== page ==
I hiked to the top of Corte Madera many times before I even knew what trad climbing was. It is classic backcountry San Diego…fields of rugged manzanita, decease yuca that seem to actively spear your body, medstore endless small mountains and deep valleys all blanketed by harsh green brush which from a distance belies the true ruggedness needed to travel cross country. Water is scarce, case but the punishment is plentiful. There are many excellent climbing areas and many more patiently await discovery.
Corte Madera is a massive crag with several individual walls, both large and small. We chose to take the longest trad route, described in the San Diego County Climbing Guide, which follows the longest line on the south buttress on the main wall. The hike to the base of the South Buttress is comparable to El Cajon Mountain in difficulty, but is a bit longer.
Jack and I left San diego on Saturday night and arrived at the pullout along the road where we would pick up the Espinosa trail the next morning. We were hiking by 830am and at the base of the rock by 10am. It was about 55 degress with very light winds, and the whole climb is in the sun. We flipped a rock to see who would have the privilege of leading the first pitch. The rock liked me better. We started Climbing at 1030.
We had my 50 something meter rope which used to be a 60m but was circumcised due to a core shot about 7 meters from one end. This meant we were not rapping the route, so the follower would carry the hiking sneakers and water. We had 2 full racks of BD Camalots and one #4 and #5. I opted to leave my SLR camera since bulky electronics are not recommended in chimneys and off-widths, but Jack had his phone camera and we snapped a couple shots for our adoring fans.
The guidebook lists this climb as 5 pitches, 5.10a *****. Pitch 1 starts in a dirty ramp, with a badass yuca growing in it 20 feet up, which you must skillfully negotiate in order to avoid its wrath. Then things get steep.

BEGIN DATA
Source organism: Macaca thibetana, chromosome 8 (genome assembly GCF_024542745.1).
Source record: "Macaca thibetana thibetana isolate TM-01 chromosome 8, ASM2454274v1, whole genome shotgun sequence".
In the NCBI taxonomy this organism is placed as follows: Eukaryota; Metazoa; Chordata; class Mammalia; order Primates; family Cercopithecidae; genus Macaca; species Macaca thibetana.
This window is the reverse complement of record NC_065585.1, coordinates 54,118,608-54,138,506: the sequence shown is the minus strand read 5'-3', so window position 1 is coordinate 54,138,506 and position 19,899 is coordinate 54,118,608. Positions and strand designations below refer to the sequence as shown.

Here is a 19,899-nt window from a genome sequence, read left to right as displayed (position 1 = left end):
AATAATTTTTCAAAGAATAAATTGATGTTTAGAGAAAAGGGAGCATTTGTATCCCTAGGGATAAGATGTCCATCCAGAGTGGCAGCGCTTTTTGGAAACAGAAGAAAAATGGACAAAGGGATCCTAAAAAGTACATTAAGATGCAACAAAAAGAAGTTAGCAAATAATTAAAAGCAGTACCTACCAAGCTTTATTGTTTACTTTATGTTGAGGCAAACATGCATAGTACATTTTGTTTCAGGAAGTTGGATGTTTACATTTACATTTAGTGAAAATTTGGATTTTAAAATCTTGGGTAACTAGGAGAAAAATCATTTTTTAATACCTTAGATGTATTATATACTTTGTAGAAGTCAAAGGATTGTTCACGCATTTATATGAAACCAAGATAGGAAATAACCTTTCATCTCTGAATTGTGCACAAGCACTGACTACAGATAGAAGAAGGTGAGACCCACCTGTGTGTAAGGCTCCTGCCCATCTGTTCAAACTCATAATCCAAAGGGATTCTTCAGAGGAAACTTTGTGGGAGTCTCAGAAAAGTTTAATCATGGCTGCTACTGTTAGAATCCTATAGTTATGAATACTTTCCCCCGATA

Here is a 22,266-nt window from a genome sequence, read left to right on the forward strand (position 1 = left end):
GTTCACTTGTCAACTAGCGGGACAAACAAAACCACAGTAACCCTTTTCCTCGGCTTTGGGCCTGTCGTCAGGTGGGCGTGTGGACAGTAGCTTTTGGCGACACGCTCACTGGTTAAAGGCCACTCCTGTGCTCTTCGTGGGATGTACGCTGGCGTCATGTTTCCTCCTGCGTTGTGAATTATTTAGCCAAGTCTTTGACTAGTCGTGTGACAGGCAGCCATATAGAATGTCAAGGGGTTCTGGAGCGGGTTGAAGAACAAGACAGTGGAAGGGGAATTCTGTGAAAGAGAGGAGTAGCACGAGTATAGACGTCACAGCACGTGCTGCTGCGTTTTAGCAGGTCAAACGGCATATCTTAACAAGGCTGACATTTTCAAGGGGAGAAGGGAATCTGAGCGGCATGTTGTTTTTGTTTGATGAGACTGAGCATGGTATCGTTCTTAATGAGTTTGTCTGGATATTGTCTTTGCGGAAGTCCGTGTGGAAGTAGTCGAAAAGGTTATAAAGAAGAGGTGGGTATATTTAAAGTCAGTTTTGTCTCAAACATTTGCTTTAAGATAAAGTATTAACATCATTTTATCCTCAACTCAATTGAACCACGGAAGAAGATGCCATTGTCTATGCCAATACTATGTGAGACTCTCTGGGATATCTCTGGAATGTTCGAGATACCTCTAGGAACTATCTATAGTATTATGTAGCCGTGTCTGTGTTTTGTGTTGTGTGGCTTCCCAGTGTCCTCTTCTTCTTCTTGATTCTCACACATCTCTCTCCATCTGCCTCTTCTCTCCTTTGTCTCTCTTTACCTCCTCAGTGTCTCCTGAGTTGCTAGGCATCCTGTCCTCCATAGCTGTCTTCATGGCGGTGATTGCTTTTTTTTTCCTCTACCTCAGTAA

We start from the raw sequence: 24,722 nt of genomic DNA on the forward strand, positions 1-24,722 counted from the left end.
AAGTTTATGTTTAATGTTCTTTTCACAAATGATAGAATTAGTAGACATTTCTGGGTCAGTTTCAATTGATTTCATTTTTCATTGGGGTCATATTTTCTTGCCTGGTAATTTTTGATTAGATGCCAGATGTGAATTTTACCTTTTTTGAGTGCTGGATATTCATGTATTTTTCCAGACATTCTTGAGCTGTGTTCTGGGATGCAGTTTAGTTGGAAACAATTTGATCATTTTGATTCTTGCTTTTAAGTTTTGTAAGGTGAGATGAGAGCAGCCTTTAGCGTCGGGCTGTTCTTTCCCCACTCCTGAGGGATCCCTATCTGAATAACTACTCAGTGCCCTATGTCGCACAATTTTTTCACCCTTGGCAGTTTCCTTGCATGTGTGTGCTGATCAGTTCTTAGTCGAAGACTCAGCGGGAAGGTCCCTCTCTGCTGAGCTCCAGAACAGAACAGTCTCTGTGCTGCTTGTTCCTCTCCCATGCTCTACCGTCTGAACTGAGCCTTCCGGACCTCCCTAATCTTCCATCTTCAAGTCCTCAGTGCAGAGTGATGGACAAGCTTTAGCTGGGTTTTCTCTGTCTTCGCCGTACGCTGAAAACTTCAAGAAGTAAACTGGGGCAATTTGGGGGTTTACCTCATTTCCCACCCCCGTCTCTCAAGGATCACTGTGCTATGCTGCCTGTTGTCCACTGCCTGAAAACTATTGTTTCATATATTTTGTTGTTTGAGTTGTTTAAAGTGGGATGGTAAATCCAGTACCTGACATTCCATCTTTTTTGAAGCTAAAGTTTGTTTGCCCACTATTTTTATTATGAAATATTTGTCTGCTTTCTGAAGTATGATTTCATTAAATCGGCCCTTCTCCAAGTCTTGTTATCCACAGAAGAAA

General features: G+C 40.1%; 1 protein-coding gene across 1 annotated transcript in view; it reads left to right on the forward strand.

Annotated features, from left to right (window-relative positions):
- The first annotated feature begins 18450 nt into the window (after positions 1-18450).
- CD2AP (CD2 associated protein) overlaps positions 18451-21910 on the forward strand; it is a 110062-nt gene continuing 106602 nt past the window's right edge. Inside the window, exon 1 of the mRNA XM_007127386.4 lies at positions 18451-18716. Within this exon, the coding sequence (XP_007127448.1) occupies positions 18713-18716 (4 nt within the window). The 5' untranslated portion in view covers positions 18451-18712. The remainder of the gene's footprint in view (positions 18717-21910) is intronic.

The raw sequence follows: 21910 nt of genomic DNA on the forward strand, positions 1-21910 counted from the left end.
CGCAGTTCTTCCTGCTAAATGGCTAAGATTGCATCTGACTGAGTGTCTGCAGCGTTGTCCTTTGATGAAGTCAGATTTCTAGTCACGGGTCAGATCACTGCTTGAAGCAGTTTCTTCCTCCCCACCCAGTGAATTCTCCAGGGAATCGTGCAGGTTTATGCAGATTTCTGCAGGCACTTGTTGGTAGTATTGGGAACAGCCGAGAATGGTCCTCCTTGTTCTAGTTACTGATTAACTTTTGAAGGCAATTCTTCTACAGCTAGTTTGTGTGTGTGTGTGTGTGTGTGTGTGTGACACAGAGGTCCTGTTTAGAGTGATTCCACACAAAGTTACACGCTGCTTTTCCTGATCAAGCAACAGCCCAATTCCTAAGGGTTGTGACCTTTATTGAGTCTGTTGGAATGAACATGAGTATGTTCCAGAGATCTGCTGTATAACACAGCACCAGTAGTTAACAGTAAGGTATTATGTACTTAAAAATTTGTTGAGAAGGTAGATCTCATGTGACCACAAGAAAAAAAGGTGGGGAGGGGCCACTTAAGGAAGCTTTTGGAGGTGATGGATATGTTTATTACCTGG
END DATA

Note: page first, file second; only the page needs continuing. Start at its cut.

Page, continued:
There is a good amount of runout and unprotectable sections unless you bring a #6 or a big bro. There is runout face as well. If you are not comfortable running out chimneys and monster off-widths…stay home. If uneven and often dirty cracks offering tricky cam placements is not your cup of tea…stay home. If you don’t have a good 4wd vehicle or fail to become arroused by long hikes and bushwhacking…you guessed it…stay home! I sunk my hands and feet into small dirty nooks several times in the absence of a decent hold towards the top of the route, fire ants futilely attacked every pro placement within seconds, but the first 2 pitches are clean granite with subtle face features offering the occasional small feature. The third pitch is similar, but involves 5.8 unprotected face climbing where if you fall, you deck. This part of the route feels like something out of Taquitz. After 3 solid pitches, the climbing began to degenerate to scrambling. Jack lead the fourth pitch, but only placed 3 pieces of pro before the occasional 5th class section, and we soloed the last 40 feet or so to the top and put our sneakers on. Then we hiked off the East ridge and down to meet back up with the trail back to the car. I lead pitches 1 and 3, while Jack lead pitches 2 and 4. Jack has been climbing for less than a year and has lead no more than 5 or 6 trad routes, yet he did great on pitch 2, which is rated 5.8 – 5.9 in the book and involves serious runout and vertical liebacking and chimneying. After the third pitch is completed, there are many other possible ways to make your way to the top of Corte Madera which range from scrambling to face climbing, to some ridiculous looking roofs and flakes.
With a 4wd car, you can cut out 2/3 of the approach, but if you like punishment then this is completely unnecessary. The book claims that the forrest service has closed this area from January 1st – July 1st, and the ACSD website is very vague about what is actually closed and what is proposed to be closed. If you guys have any more info on this matter, post up, because this place is incredible and will get you in shape both for climbing and hiking.